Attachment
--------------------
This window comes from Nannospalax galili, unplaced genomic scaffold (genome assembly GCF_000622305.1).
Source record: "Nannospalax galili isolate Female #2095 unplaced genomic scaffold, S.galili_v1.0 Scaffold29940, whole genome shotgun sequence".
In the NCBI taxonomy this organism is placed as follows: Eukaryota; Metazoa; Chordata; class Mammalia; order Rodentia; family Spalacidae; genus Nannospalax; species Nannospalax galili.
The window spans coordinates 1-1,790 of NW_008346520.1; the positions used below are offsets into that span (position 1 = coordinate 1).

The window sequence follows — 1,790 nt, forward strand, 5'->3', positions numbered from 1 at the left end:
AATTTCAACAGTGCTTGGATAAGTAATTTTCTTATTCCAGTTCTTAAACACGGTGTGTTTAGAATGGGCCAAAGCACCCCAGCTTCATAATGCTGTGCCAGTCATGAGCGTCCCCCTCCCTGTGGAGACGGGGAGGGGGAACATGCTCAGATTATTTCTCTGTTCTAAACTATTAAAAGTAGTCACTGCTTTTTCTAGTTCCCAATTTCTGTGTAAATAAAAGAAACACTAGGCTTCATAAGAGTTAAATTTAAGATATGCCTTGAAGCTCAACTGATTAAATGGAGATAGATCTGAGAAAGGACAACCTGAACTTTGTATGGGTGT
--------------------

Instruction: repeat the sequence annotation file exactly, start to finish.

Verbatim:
This window comes from Nannospalax galili, unplaced genomic scaffold (genome assembly GCF_000622305.1).
Source record: "Nannospalax galili isolate Female #2095 unplaced genomic scaffold, S.galili_v1.0 Scaffold29940, whole genome shotgun sequence".
In the NCBI taxonomy this organism is placed as follows: Eukaryota; Metazoa; Chordata; class Mammalia; order Rodentia; family Spalacidae; genus Nannospalax; species Nannospalax galili.
The window spans coordinates 1-1,790 of NW_008346520.1; the positions used below are offsets into that span (position 1 = coordinate 1).

The window sequence follows — 1,790 nt, forward strand, 5'->3', positions numbered from 1 at the left end:
AATTTCAACAGTGCTTGGATAAGTAATTTTCTTATTCCAGTTCTTAAACACGGTGTGTTTAGAATGGGCCAAAGCACCCCAGCTTCATAATGCTGTGCCAGTCATGAGCGTCCCCCTCCCTGTGGAGACGGGGAGGGGGAACATGCTCAGATTATTTCTCTGTTCTAAACTATTAAAAGTAGTCACTGCTTTTTCTAGTTCCCAATTTCTGTGTAAATAAAAGAAACACTAGGCTTCATAAGAGTTAAATTTAAGATATGCCTTGAAGCTCAACTGATTAAATGGAGATAGATCTGAGAAAGGACAACCTGAACTTTGTATGGGTGT